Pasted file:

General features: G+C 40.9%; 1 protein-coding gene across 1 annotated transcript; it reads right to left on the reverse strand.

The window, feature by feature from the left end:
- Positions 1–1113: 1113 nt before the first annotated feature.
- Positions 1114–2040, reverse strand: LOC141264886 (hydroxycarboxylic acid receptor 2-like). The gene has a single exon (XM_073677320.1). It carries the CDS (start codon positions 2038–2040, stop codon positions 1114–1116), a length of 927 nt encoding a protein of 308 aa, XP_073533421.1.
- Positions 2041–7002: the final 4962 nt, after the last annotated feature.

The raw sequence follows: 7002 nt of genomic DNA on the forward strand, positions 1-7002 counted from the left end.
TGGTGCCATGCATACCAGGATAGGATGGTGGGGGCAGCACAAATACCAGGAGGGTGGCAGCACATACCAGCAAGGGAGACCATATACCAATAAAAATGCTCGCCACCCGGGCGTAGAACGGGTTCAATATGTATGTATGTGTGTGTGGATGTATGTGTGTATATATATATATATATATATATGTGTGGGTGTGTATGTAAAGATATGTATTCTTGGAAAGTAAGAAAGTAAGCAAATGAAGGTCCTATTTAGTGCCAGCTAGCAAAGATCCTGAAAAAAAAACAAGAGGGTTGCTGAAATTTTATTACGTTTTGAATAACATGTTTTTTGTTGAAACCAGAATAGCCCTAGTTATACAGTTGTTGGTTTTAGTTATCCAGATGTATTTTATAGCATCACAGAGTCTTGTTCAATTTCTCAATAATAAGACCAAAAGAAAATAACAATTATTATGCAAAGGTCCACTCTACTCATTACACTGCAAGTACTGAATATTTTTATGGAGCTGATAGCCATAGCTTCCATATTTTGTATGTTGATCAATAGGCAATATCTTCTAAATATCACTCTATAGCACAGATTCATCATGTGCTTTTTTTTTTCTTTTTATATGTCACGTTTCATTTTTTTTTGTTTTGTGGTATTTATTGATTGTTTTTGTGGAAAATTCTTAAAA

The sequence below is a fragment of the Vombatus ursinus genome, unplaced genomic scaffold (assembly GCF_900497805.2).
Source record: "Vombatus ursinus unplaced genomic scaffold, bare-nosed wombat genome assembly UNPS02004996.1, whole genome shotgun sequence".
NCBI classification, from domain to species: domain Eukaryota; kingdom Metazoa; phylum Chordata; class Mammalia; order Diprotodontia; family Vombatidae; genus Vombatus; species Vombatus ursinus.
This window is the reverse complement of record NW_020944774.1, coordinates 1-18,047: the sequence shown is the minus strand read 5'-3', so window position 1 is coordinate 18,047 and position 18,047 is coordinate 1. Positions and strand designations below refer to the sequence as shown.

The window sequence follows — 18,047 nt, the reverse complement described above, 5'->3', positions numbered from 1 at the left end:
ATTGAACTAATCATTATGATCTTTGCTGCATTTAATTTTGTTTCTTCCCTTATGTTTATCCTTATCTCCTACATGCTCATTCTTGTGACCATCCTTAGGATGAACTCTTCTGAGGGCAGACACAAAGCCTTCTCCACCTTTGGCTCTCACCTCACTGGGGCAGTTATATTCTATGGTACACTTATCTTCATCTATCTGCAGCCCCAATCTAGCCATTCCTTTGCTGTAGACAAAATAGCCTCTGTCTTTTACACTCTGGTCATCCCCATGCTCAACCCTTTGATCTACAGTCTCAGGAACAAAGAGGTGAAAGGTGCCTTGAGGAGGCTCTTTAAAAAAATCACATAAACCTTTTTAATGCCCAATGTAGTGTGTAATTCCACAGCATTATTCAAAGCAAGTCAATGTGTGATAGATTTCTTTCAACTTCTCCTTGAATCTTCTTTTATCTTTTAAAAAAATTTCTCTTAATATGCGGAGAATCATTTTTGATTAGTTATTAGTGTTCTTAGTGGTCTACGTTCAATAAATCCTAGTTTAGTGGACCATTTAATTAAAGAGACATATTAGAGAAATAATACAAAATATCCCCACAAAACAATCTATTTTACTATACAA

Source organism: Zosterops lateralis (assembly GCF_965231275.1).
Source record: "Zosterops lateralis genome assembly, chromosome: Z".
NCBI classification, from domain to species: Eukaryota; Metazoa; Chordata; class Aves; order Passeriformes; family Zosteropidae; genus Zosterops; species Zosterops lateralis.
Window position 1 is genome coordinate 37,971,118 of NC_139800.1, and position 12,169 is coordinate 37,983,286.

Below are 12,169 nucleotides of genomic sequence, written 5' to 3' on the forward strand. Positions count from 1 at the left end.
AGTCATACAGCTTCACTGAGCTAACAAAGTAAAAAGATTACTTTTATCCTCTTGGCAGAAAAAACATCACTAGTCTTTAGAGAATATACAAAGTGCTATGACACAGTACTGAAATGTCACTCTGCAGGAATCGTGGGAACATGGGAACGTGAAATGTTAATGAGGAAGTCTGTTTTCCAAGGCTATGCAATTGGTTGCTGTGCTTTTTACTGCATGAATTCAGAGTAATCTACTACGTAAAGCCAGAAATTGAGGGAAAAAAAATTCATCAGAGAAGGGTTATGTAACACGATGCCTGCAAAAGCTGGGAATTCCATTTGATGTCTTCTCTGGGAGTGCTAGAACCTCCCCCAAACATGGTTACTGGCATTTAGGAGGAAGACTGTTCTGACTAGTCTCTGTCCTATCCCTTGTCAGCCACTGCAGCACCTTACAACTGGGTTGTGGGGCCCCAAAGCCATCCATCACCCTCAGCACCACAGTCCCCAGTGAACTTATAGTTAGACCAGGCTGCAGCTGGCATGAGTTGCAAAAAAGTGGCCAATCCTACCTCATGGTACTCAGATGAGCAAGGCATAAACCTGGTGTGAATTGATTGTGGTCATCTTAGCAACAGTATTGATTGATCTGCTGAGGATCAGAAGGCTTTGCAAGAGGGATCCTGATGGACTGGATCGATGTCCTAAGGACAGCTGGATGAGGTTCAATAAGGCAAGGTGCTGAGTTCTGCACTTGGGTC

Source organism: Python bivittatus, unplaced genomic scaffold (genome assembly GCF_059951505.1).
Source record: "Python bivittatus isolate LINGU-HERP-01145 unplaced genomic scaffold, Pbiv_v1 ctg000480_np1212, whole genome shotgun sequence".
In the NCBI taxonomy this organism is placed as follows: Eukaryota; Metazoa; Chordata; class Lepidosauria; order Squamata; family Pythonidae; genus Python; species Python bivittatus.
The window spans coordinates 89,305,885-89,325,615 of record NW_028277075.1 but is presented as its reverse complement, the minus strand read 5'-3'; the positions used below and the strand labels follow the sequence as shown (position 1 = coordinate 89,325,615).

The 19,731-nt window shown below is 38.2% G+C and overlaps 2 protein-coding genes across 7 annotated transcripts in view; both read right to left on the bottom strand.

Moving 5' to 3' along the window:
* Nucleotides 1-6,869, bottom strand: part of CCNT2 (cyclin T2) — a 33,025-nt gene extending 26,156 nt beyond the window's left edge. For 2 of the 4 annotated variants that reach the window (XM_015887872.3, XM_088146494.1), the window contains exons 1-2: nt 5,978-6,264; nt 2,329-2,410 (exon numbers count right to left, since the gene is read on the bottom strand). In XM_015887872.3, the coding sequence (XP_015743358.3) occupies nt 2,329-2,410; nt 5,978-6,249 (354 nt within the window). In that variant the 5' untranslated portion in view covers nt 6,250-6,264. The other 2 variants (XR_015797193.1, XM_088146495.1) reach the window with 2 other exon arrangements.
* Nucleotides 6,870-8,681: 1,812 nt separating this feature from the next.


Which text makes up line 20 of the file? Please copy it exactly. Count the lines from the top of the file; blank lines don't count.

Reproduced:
Source organism: Python bivittatus, unplaced genomic scaffold (genome assembly GCF_059951505.1).